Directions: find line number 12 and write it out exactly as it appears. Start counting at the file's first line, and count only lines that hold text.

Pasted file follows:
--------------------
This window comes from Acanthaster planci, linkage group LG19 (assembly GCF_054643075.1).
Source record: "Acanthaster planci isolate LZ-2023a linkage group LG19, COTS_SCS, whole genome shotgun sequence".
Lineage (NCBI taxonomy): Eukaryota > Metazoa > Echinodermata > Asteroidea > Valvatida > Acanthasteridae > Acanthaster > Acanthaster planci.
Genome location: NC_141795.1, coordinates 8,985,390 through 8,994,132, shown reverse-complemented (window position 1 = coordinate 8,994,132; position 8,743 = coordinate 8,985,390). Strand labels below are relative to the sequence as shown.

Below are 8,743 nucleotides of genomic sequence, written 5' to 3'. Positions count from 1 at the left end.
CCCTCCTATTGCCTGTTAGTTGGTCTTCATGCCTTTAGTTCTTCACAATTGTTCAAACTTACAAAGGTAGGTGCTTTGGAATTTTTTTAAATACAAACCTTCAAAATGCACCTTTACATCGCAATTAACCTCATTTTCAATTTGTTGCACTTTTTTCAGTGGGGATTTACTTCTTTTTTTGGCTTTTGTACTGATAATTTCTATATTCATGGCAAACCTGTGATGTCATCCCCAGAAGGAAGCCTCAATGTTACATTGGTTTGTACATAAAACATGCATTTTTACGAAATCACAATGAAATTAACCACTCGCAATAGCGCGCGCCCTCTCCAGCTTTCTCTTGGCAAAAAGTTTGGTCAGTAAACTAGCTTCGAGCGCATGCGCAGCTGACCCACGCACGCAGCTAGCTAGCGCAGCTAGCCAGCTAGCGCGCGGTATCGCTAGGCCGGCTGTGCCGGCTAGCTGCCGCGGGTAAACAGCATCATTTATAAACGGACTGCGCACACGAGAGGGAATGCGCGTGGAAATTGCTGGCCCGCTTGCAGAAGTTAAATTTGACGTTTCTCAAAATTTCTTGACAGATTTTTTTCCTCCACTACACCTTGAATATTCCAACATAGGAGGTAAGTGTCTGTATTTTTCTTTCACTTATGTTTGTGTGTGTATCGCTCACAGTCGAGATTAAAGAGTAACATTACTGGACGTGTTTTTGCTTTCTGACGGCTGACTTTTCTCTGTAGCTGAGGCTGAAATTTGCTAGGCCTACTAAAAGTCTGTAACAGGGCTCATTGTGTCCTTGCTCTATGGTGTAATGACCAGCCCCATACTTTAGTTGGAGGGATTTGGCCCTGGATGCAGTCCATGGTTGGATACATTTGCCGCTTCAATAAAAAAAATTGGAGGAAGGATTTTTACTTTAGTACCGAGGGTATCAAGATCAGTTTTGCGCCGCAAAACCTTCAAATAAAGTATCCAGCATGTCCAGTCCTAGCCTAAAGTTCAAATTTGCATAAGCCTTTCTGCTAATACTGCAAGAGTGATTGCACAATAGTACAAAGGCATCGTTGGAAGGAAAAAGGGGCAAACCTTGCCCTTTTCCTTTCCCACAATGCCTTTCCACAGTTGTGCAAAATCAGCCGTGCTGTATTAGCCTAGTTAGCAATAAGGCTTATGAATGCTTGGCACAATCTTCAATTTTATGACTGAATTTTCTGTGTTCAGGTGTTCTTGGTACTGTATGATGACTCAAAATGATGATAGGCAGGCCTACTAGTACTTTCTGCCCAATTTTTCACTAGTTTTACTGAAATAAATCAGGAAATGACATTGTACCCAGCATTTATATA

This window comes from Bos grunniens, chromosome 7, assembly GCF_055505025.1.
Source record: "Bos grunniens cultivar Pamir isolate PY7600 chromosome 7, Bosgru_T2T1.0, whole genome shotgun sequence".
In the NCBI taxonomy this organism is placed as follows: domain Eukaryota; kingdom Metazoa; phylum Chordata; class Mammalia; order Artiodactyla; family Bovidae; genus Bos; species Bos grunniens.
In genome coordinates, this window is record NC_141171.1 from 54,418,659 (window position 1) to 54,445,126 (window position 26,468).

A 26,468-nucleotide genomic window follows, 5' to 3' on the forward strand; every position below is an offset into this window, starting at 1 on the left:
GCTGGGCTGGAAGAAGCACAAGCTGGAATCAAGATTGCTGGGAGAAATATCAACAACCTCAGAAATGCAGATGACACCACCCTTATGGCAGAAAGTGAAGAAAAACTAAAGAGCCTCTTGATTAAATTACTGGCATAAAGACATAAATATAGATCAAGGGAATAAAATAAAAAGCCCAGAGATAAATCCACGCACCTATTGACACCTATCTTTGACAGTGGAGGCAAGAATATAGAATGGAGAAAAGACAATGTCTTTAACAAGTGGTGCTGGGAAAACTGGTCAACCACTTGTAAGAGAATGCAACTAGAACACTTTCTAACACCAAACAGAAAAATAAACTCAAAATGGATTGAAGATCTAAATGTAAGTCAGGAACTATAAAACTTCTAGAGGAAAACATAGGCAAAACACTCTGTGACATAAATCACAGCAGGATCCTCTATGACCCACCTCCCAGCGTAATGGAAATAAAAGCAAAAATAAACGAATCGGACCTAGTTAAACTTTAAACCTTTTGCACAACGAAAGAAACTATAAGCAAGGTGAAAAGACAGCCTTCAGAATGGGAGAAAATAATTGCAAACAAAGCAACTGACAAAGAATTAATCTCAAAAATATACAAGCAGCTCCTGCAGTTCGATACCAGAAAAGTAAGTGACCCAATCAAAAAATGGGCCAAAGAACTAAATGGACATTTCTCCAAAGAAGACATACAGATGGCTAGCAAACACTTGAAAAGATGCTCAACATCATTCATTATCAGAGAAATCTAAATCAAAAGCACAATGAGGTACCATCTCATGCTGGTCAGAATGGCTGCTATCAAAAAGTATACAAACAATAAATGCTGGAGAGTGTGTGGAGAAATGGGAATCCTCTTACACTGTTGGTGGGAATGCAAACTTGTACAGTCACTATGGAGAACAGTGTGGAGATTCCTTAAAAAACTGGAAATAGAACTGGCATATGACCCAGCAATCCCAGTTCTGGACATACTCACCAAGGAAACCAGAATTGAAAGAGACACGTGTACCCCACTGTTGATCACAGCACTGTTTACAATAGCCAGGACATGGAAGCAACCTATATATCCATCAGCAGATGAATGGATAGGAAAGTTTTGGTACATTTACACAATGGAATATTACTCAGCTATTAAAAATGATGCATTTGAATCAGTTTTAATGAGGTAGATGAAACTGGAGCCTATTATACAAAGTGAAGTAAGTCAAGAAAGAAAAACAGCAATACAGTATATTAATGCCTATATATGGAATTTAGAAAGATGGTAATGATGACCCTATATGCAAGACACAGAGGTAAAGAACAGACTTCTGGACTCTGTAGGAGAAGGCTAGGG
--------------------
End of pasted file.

GCTGGGCTGGAAGAAGCACAAGCTGGAATCAAGATTGCTGGGAGAAATATCAACAACCTCAGAAATGCAGATGACACCACCCTTATGGCAGAAAGTGAAGAAAAACTAAAGAGCCTCTTGATTAAATTACTGGCATAAAGACATAAATATAGATCAAGGGAATAAAATAAAAAGCCCAGAGATAAATCCACGCACCTATTGACACCTATCTTTGACAGTGGAGGCAAGAATATAGAATGGAGAAAAGACAATGTCTTTAACAAGTGGTGCTGGGAAAACTGGTCAACCACTTGTAAGAGAATGCAACTAGAACACTTTCTAACACCAAACAGAAAAATAAACTCAAAATGGATTGAAGATCTAAATGTAAGTCAGGAACTATAAAACTTCTAGAGGAAAACATAGGCAAAACACTCTGTGACATAAATCACAGCAGGATCCTCTATGACCCACCTCCCAGCGTAATGGAAATAAAAGCAAAAATAAACGAATCGGACCTAGTTAAACTTTAAACCTTTTGCACAACGAAAGAAACTATAAGCAAGGTGAAAAGACAGCCTTCAGAATGGGAGAAAATAATTGCAAACAAAGCAACTGACAAAGAATTAATCTCAAAAATATACAAGCAGCTCCTGCAGTTCGATACCAGAAAAGTAAGTGACCCAATCAAAAAATGGGCCAAAGAACTAAATGGACATTTCTCCAAAGAAGACATACAGATGGCTAGCAAACACTTGAAAAGATGCTCAACATCATTCATTATCAGAGAAATCTAAATCAAAAGCACAATGAGGTACCATCTCATGCTGGTCAGAATGGCTGCTATCAAAAAGTATACAAACAATAAATGCTGGAGAGTGTGTGGAGAAATGGGAATCCTCTTACACTGTTGGTGGGAATGCAAACTTGTACAGTCACTATGGAGAACAGTGTGGAGATTCCTTAAAAAACTGGAAATAGAACTGGCATATGACCCAGCAATCCCAGTTCTGGACATACTCACCAAGGAAACCAGAATTGAAAGAGACACGTGTACCCCACTGTTGATCACAGCACTGTTTACAATAGCCAGGACATGGAAGCAACCTATATATCCATCAGCAGATGAATGGATAGGAAAGTTTTGGTACATTTACACAATGGAATATTACTCAGCTATTAAAAATGATGCATTTGAATCAGTTTTAATGAGGTAGATGAAACTGGAGCCTATTATACAAAGTGAAGTAAGTCAAGAAAGAAAAACAGCAATACAGTATATTAATGCCTATATATGGAATTTAGAAAGATGGTAATGATGACCCTATATGCAAGACACAGAGGTAAAGAACAGACTTCTGGACTCTGTAGGAGAAGGCTAGGG